Research shows that being thankful is good for your physical and mental health. Gratitude can help relieve stress, depression, anxiety, anger, and other negative emotions. People who count their lucky stars tend to be more optimistic, sociable, and engaged in life.

So what exactly is gratitude? Psychologists describe it as maintaining a world view that appreciates the positive. Unlike optimism, which is general hopefulness about the future, gratitude requires recognizing that others helped you toward a happy outcome.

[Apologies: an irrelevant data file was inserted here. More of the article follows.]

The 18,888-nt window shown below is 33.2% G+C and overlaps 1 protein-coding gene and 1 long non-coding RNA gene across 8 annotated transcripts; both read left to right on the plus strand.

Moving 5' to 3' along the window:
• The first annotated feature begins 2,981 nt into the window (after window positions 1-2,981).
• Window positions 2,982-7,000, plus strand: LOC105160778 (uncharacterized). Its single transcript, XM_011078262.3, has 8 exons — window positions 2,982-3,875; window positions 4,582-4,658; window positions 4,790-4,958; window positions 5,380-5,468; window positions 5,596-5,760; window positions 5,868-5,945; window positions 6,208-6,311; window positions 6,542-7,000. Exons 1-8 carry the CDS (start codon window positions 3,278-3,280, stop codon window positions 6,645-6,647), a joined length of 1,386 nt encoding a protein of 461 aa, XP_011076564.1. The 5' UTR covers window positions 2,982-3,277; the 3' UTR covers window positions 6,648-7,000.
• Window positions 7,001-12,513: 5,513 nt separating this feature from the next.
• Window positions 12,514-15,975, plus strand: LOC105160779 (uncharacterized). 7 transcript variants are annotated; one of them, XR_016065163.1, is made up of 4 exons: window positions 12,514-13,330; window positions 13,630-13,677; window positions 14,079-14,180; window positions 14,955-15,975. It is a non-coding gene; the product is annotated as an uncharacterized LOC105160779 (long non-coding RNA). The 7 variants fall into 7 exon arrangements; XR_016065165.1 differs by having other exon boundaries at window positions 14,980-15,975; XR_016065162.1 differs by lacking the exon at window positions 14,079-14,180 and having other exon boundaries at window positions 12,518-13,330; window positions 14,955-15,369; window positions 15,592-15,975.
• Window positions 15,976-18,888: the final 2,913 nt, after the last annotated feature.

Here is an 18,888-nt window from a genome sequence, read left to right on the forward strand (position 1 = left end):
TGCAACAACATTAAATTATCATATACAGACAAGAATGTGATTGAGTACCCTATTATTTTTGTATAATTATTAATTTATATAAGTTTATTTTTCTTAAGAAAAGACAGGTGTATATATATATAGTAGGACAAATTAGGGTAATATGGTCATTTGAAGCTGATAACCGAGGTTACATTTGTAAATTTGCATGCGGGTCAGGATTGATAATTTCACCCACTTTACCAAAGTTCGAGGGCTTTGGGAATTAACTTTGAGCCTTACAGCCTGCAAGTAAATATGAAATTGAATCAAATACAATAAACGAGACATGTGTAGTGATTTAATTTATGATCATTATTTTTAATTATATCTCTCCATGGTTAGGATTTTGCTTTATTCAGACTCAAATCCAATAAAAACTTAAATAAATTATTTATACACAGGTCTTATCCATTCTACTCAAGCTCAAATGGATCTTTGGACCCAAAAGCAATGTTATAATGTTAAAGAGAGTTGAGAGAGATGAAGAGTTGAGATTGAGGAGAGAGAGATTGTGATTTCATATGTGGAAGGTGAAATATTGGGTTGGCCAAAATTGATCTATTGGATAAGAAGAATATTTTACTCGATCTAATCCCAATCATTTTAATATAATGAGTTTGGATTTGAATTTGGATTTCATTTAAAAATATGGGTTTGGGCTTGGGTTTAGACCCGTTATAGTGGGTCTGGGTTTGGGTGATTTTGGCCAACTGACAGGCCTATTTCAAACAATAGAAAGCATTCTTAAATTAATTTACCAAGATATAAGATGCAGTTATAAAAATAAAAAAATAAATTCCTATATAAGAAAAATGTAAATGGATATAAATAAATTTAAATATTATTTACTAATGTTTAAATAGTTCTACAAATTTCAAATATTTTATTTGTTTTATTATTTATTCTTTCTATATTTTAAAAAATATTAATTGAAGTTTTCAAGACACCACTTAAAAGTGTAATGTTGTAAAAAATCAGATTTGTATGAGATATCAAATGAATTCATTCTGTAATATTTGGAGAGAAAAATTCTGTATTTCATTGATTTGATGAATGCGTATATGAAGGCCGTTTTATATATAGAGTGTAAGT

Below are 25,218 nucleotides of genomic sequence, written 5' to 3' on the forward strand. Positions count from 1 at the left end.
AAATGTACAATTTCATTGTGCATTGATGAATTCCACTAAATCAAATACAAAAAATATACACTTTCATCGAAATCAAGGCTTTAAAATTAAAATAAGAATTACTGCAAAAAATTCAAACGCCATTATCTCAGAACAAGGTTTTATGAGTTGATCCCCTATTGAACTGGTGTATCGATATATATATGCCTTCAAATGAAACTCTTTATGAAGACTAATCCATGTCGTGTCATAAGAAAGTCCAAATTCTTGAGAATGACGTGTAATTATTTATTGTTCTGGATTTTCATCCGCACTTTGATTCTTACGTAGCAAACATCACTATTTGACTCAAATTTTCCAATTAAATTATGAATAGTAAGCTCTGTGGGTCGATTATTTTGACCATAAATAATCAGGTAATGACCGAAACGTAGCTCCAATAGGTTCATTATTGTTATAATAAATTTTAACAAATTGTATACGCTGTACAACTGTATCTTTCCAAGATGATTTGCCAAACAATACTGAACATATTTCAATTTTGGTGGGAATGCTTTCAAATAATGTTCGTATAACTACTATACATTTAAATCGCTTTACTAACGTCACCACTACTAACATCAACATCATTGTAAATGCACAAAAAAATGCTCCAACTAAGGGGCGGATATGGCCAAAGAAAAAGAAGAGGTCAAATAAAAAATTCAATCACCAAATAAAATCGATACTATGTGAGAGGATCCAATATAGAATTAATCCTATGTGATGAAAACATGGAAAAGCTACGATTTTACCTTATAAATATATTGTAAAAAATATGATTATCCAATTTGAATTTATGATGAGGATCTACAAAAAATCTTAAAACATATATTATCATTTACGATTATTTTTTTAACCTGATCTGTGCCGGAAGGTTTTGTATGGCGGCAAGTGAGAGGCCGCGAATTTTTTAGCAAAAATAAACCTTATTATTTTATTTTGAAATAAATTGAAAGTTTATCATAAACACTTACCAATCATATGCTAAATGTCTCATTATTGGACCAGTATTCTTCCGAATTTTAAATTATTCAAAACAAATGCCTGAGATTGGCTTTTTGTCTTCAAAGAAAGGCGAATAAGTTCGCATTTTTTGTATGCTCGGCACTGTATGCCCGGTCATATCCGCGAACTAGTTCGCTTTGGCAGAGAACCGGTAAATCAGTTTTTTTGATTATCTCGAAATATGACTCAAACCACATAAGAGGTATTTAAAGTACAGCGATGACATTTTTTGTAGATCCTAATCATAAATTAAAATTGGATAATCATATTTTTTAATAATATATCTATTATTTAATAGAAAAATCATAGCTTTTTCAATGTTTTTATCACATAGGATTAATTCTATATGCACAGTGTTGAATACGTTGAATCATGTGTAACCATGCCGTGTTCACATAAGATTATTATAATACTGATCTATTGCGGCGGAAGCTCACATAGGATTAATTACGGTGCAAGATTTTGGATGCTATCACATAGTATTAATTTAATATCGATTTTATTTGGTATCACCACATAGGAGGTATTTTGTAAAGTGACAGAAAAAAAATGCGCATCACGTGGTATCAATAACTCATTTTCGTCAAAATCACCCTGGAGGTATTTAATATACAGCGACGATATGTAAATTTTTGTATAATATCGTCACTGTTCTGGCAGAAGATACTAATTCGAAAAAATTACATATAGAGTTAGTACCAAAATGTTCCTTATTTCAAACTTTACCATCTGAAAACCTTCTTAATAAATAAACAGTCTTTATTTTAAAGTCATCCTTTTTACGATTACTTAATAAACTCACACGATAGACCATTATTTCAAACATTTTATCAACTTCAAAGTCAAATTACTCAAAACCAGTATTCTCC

Making a “gratitude list” is  a way to strengthen your positive-focused thinking. In fact, it’s often part of 12-step programs for addictions.

With Thanksgiving around the corner, we’d like to make our own gratitude list. We give thanks for:

  • the extraordinary people we serve, who continually teach us lessons in resilience, strength, and perseverance
  • our staff, who open their hearts and give unstintingly every day
  • our funders, who make our free services possible
  • everyone who is working to reduce the stigma of mental illness
  • the continuing progress of the mental health recovery movement

Last but not least, we’re grateful for the chance to express our gratitude. Now we feel even better!